People who like the sound of straight-toned voices singing intricate counterpoint at close intervals had a feast at New England Conservatory's Jordan Hall on the evening of Good Friday, as the Boston Modern Orchestra Project presented works with "Passion" in the title by David Lang and Arvo Pärt.
The two works in BMOP's "Dual Passions" program plainly approach the idea from very different perspectives. Pärt's Passio Domini Nostri Jesu Christi secundum Joannem (The Passion of Our Lord Jesus Christ According to John) is an act of Christian devotion, a retelling of the story of Jesus's arrest and death in the century-old tradition of passion plays and musical settings.
Lang's The Little Match Girl Passion, on the other hand, is a meditation on human suffering based on Hans Christian Andersen's Dickensian tale of a little match-seller freezing to death in the street while imagining herself joining her grandmother in heaven. Christ's cry to God from the cross, "Eli, Eli," is interpolated at this point, seemingly equating the grandmother with God, except the grandmother welcomes the little girl in, whereas Jesus is saying that God…oh, never mind. This is a music review.
The music-making was superb throughout the evening. The Lang work–laid out Bach-style, with Andersen's narrative alternating with poems evoking emotion–is scored for vocal quartet, the singers gently accompanying themselves on percussion instruments.
Lang's delicate, minimalist writing for the voices recalled Heinrich Schütz and La Monte Young in equal measure, with a bit of Hildegard of Bingen thrown in. Instead of acting out the story or putting musical metaphors to the text à la Bach, Lang's score evoked fleeting emotions with a wonderful variety of contrapuntal and vocal effects—voices going in and out of phase, babbling tremolos—and enough metrical complexity to require a conductor (Andrew Clark, in this case) to sit in front of the four musicians and keep time.
The singer-percussionists—Shari Wilson, Mary Gerbi, Michael Barrett, and Brian Church—realized Lang's evanescent vocal textures and percussion accents with outstanding sensitivity and skill, leaving no doubt as to why this richly-imagined work was awarded the Pulitzer Prize in 2008. A listener might question Lang's theology in associating this sad little story with a narrative of divine sacrifice, but not his profound empathy with the hopes and fears of those who suffer.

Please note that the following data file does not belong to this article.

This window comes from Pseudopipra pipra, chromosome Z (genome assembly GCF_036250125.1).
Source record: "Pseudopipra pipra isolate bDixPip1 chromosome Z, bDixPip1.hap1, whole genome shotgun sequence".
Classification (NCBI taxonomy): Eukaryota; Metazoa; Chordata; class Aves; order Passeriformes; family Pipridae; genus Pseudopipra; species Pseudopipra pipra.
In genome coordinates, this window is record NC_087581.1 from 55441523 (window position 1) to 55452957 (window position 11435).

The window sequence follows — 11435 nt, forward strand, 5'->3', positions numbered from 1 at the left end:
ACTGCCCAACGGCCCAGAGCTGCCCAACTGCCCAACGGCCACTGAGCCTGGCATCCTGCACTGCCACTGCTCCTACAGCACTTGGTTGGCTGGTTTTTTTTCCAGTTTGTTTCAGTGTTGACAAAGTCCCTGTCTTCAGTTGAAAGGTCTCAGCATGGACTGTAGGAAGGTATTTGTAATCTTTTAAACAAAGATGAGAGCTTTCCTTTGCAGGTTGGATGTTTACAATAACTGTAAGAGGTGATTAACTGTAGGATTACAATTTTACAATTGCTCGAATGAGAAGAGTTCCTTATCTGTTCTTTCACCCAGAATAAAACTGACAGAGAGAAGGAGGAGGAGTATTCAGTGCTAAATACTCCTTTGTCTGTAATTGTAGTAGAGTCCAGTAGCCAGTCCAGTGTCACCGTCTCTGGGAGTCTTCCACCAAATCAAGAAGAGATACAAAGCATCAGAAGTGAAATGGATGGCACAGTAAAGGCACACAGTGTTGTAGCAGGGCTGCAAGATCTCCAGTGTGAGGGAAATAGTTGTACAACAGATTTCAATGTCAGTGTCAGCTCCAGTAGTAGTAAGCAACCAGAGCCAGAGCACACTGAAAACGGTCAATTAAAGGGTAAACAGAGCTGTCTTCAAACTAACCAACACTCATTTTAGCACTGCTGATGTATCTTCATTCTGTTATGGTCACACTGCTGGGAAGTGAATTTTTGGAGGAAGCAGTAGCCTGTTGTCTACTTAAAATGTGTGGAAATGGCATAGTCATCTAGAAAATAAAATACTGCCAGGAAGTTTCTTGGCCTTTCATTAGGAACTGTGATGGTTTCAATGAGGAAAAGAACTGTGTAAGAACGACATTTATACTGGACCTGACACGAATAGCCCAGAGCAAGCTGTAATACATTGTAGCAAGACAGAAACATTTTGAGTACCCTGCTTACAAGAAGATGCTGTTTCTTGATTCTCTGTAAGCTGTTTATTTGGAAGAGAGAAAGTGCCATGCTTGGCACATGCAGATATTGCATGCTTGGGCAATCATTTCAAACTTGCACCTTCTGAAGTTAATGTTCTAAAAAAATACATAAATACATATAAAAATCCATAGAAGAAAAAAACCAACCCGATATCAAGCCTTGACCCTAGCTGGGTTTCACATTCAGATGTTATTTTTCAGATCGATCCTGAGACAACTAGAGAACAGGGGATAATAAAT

In contrast, Pärt’s Passio served the biblical story straight, no chaser—no arias, no chorales, no interpolated poetry, not even much musical dramatization other than an increase to fortissimo on the line "Crucifige eum!" (Crucify him!). The music's quasi-minimalist patterns and emotional reserve placed the Vulgate Latin words of St. John's gospel front and center, inviting the listener to contemplate the text rather than the setting. The biblical words unfolded so slowly that the video screens on either side of the stage had time to display not only the English translation but also images from Passion art of the Middle Ages to the present.
In the solo roles of Jesus and Pilatus, baritone Sumner Thompson and tenor Matthew Anderson were well-matched vocally, and delivered their lines of dialogue with the simplicity and emotional neutrality required in Pärt's concept of the piece.
The rest of the story's dialogue, whether spoken by individual characters or shouted by the crowd, was assigned to the chorus. The 50-plus singers of the Harvard-Radcliffe Collegium Musicum performed these brief utterances with admirable blend and intonation.
Coincidentally for this concert, the role of Evangelist went again to a vocal quartet, accompanied by a sort of expanded continuo of organ, violin, cello, oboe, and bassoon. This ensemble carried most of the musical freight of the evening, maintaining pinpoint intonation and staying focused on the ever-shifting melodic patterns and meters of Pärt's trademark tintinabulatory (bell-ringing) style as they slowly told the biblical story.
That feat of concentration produced an ear-boggling array of close-harmony sonorities—especially when countertenor Martin Near and soprano Margot Rood got going in an unaccompanied duet, seemingly generating overtones and wave-interference patterns that not even dogs could hear, had there been any in the audience.
Still, one senses that this composer cares less about how we think his piece sounds than about how much closer it brings us to God. It was an appropriate thought to leave the audience with on Good Friday.